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Old and New Edinburgh Vol. III


108 OLD -4ND NEW EDINBURGH. [Calton Hill. ~~~~ sea or land, with all its defects it makes a magnificent termination to the vista along Princes Street from the west. The base is a battlemented edifice, divided into small apartments and occupied as a restaurant Above its entrance is the crest of Nelson, with a sculpture representing the stern of the Son ?jGosep/l, and underneath an inscription, ~- of which the monument rises possesses an outline which, by a curious coincidence, presents a profile of Nelson, when viewed from Holyrood. The time-ball, which is in electric communication with the time-gun at the Castle, falls every day at one o?clock simultaneously with the discharge of THE CALTON BURYING-GROUND : HUME?S GRAVE. recording that the grateful citizens of Edinburgh ?- have erected this monument, not to express their unavailing sorrow for his death, nor yet to celebrate the matchless glories of his life, but by his noble example to teach their sons to emulate what they admire, and like him, when duty requires it, to die for their country.? From this pentangular base rises, to the height of more than IOO feet, a circular tower, battlemented at the top, surmounted by the time-ball and a flagstaff, where a standard is always hoisted on the anniversary of Trafalgar, and used also to be run up on the 1st of August in memory of the battle of Abouku. Around the edifice are a garden and plots of shrubbery, from amid ,which, peeping grimly foith, are three Russian trophies-two cannon from Sebastopol and one from Bomarsund, placed r?nere in 1857. The precipice from the edge the gun which is fired from Greenwich. A common joke of the High School boys is that the Duke of Wellington gets off his horse in front of the Register House 7uhen he hears the gun, lunches, and re-mounts his statuesque steed at two o?clock ! A little to the north of it, on a flat portion ot the hill, stand twelve magnificent Grecian Doric columns, the fragment of the projected national monument to the memory of all Scottish soldiers and sailors who fell by land and sex in the long war with France ; and, with a splendour of design corresponding to the grandeur of the object, it was meant to be a literal restoration of the Parthenon at Athens. The contributors were incorporated by Act of Parliament. The foundation stone was laid on the 27th August, 1822, the day on which George IV. visited Melville Castle. Under the Duke of Hamilton,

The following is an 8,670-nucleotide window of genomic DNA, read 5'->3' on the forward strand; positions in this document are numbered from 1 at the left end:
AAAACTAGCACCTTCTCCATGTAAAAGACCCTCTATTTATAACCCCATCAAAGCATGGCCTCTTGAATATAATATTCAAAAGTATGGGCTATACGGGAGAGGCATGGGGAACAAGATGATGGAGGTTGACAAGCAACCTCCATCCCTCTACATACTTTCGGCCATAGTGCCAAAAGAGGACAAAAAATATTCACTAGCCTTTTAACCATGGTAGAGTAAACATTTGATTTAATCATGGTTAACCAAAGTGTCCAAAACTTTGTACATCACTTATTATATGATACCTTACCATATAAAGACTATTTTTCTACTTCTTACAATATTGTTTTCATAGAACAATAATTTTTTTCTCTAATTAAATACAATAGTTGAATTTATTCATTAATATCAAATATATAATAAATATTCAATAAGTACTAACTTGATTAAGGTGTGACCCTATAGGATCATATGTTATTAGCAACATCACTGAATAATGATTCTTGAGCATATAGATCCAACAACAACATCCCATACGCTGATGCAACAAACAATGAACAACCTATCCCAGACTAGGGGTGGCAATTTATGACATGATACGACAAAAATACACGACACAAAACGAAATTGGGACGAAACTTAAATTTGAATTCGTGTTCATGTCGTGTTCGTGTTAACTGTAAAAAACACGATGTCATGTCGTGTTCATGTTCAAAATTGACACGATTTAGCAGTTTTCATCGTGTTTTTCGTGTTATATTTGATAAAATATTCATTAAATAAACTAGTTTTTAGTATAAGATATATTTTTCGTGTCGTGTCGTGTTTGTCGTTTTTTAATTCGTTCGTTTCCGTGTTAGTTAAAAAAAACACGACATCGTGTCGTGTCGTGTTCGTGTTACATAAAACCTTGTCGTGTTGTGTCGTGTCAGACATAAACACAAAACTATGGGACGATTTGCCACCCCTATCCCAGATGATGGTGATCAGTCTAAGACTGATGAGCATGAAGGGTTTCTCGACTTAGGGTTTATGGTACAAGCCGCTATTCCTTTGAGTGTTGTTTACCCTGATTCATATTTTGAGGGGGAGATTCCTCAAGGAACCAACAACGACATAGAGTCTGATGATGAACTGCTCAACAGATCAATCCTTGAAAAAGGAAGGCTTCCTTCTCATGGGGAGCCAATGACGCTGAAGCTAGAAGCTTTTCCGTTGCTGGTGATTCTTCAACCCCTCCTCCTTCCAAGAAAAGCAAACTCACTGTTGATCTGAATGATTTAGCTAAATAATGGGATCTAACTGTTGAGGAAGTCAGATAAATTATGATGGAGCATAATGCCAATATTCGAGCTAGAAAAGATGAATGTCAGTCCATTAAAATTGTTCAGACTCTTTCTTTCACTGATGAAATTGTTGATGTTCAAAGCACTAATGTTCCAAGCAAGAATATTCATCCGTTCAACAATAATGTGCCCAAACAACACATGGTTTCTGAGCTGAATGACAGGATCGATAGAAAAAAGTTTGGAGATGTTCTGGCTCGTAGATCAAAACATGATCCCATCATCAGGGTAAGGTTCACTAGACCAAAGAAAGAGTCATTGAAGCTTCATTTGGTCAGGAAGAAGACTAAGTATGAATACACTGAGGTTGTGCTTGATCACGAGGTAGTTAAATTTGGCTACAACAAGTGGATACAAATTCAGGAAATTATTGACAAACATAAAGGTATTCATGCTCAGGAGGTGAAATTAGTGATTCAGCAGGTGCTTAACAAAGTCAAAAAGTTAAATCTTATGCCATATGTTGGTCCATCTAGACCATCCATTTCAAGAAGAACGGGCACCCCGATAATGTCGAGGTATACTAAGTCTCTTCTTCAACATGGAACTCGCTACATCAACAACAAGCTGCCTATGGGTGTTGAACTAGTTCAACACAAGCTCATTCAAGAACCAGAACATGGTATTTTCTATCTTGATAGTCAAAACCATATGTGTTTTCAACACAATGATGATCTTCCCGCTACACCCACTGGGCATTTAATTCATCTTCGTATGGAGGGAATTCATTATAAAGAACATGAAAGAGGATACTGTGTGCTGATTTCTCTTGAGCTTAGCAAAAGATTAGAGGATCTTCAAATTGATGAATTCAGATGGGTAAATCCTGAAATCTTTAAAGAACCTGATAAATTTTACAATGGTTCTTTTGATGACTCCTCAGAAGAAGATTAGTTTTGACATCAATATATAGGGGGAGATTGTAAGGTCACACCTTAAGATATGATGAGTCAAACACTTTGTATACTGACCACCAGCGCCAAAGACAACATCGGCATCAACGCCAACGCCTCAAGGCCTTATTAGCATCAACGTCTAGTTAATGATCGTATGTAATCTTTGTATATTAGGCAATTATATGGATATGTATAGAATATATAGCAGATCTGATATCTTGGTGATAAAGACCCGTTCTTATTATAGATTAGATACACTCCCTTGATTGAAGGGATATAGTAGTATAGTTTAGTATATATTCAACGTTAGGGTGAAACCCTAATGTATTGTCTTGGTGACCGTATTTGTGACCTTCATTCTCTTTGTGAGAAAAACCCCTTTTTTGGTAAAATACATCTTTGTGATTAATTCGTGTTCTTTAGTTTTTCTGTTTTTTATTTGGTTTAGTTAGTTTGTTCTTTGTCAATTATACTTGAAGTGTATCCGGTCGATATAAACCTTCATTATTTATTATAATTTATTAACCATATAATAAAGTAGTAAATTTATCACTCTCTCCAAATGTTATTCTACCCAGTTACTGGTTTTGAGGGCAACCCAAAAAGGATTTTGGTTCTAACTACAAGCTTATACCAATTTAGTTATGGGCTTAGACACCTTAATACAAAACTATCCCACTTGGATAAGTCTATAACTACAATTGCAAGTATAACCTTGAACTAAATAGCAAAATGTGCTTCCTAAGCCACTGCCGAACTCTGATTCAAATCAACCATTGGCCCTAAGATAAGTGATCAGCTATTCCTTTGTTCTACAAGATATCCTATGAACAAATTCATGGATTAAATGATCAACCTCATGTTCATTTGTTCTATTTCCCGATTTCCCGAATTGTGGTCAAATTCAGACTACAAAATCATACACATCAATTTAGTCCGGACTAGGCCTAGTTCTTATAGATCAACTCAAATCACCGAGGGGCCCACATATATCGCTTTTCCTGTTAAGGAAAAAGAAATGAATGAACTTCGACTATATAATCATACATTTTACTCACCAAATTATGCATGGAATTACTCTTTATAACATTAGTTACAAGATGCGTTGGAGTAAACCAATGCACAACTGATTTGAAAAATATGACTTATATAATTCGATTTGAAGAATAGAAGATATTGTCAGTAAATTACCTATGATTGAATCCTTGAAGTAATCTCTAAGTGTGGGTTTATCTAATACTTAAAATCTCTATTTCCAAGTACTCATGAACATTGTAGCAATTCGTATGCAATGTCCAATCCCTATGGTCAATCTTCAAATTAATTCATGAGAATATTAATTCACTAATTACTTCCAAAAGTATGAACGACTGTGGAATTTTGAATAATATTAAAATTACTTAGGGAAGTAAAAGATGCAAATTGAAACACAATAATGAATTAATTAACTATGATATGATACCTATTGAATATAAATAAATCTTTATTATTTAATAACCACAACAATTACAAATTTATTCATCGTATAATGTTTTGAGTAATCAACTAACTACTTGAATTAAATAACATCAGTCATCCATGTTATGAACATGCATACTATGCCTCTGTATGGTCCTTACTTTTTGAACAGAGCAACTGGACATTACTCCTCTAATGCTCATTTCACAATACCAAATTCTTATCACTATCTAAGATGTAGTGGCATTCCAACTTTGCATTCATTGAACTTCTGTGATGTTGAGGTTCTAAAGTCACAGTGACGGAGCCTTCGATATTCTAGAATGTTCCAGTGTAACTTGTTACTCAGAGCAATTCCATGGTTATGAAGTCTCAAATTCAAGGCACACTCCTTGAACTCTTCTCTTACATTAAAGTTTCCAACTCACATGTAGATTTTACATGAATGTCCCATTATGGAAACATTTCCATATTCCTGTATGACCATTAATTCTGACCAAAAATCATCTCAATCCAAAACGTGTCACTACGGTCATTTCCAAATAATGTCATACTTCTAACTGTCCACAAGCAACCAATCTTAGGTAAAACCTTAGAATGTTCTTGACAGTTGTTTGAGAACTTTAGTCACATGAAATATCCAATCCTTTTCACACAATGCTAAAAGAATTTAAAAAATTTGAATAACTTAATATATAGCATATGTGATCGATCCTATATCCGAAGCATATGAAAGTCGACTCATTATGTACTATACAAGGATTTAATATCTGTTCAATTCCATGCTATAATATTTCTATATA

Volume 3 Page 108
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